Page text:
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Treatment of minorities

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  • Treatment of minorities

    A new report released by the National Commission of Justice and Peace provides yet more evidence that the constitutional rights guaranteed to minorities exist only on paper and rarely in practice. According to the report, at least nine different places of worship, including five churches, one temple and one Ahmadi place of worship, have been destroyed this year. Of the nine, eight were attacked by mobs while the Ahmadi place of worship was dismantled by the police. The double standard here is glaring. Authorities dare not take action against mosques that may have violated building codes and are patently unsafe or those built on encroached land. And, just a few days ago, the Punjab government backed down from a proposal to charge mosques the same rate for gas as others are charged. Meanwhile, minorities have to worry about their lives each time they enter their places of worship.
    The problem is not just of legal indifference to the rights of minorities but active societal discrimination. A combination of factors makes it all but impossible for minorities to receive the same rights as those of the majority faith. Religious intolerance in society is often exploited by those who have more worldly aims. Often, opportunists are looking simply to take over lucrative land and hence whip up sentiment against minority groups to take over their property. The police, unwilling to get involved in ostensibly religious disputes, simply step aside and even refuse to register cases. Once religious fervour has been tapped, prosecutors and judges are too afraid to do their jobs properly. At every level of society, both civil and official, fear and bigotry end up ruling.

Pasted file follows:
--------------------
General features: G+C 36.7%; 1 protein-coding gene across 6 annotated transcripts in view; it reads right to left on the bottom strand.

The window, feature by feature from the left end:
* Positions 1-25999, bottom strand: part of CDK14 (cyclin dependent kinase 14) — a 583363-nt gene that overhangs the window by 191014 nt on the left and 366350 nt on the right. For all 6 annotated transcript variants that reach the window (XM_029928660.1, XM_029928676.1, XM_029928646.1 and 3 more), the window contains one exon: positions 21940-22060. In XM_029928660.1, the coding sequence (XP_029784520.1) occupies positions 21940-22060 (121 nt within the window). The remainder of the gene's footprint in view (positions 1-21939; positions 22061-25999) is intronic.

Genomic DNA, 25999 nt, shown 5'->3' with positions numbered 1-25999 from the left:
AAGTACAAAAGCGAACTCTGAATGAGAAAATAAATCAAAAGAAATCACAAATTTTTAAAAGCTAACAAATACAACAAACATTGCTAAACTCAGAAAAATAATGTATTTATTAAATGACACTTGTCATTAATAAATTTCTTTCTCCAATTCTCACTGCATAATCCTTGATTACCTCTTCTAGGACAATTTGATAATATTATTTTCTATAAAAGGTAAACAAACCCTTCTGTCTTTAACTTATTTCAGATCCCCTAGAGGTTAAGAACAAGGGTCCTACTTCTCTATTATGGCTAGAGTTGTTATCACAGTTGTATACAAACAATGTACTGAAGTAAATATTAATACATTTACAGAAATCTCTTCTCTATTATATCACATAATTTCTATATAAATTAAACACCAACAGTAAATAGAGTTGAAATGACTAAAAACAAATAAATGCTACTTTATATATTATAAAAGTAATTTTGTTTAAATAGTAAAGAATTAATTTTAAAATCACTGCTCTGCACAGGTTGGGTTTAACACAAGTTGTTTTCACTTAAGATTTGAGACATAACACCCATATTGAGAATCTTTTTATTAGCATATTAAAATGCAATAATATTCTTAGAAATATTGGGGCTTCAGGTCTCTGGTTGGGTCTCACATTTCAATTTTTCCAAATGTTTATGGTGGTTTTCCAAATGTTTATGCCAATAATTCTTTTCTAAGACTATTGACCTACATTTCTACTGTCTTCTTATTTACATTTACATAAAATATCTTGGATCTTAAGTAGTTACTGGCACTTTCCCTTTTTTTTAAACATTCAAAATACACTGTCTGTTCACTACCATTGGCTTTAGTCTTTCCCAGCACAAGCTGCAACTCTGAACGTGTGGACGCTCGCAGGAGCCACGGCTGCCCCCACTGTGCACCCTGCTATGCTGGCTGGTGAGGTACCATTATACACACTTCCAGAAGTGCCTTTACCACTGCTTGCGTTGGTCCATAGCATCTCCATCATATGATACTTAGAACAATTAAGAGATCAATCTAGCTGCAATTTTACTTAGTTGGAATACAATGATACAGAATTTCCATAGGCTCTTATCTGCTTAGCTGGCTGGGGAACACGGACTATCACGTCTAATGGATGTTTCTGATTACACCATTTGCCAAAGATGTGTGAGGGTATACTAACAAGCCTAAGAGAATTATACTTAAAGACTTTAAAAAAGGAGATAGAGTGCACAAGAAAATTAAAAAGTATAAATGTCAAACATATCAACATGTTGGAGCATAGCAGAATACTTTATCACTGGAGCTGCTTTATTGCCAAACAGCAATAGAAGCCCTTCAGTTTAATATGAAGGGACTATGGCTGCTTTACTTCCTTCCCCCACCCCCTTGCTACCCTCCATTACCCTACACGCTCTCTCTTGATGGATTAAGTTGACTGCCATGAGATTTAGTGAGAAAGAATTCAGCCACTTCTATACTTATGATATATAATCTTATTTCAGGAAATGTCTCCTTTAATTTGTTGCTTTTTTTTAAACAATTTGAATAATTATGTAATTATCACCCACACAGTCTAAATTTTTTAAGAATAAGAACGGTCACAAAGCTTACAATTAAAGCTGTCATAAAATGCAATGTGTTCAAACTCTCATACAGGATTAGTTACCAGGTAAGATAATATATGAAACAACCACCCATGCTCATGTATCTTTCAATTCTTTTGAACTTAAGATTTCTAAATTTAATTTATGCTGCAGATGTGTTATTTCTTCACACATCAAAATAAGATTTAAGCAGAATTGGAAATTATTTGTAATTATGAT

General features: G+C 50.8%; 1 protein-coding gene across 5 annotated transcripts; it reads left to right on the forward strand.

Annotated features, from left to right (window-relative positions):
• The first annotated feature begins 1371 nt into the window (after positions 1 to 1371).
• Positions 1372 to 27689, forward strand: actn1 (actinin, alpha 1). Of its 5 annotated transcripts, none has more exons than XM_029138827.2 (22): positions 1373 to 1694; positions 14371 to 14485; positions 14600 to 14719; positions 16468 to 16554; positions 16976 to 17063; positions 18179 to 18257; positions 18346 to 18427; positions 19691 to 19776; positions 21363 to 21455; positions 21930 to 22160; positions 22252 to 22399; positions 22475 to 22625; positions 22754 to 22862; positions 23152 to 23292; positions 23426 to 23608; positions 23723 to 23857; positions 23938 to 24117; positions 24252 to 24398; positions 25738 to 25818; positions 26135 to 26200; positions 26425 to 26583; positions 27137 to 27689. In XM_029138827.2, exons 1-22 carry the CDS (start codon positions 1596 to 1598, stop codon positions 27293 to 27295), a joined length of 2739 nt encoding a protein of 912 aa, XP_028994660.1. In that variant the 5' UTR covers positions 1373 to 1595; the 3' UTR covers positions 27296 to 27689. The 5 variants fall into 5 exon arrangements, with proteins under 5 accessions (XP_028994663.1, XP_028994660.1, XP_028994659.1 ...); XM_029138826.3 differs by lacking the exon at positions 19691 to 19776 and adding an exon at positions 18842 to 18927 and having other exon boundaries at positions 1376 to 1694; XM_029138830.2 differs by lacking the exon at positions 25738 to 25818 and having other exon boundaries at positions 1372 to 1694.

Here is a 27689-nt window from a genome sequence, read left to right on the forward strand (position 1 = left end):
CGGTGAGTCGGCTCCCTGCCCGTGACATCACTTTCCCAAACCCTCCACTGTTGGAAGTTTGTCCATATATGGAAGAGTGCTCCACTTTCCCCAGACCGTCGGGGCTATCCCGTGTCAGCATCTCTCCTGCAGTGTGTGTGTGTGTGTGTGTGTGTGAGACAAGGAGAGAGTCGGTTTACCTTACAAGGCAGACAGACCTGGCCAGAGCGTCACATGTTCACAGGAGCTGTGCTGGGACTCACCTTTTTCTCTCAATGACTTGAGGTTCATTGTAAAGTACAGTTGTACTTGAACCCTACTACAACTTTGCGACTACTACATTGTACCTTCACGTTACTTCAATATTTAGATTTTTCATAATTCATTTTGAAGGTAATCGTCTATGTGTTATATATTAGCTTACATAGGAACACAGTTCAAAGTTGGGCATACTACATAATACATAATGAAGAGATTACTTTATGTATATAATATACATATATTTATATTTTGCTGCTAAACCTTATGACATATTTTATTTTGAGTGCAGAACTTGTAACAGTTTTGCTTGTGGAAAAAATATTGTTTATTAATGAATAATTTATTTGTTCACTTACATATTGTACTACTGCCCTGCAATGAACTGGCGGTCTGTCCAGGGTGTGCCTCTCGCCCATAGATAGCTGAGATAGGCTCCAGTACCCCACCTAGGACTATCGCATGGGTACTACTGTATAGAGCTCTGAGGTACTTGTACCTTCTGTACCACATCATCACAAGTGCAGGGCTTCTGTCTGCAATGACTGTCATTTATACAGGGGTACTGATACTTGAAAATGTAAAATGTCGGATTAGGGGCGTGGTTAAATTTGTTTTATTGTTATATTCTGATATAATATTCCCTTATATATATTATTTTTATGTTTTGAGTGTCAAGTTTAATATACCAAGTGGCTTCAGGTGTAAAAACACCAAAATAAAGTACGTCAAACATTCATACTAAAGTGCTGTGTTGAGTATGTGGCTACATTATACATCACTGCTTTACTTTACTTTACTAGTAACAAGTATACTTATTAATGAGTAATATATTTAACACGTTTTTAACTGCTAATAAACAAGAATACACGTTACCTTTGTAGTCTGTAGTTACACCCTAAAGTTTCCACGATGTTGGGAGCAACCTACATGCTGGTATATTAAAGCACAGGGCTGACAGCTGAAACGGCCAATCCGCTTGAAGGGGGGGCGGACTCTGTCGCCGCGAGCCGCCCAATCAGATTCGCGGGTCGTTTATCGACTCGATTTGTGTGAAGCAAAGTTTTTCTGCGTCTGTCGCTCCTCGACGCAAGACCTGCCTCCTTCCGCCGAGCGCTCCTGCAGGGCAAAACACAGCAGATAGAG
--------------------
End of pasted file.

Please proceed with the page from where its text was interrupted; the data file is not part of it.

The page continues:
Those few brave individuals, like Salmaan Taseer and Shahbaz Bhatti, who dare to speak up against this injustice are promptly assassinated and, even in death, further marginalised by spineless politicians. It is too easy to say that the state needs to start protecting the rights of minorities when there is a distinct lack of leadership on the issue. If change is going to come it will be painfully slow because it requires society to change itself, to stop giving into its worst instincts and finally learn the value of humanity. It requires a revolution in education where bigotry is replaced by tolerance. We can only change society if we first change ourselves from within.
    Published in The Express Tribune, December 20th, 2012.




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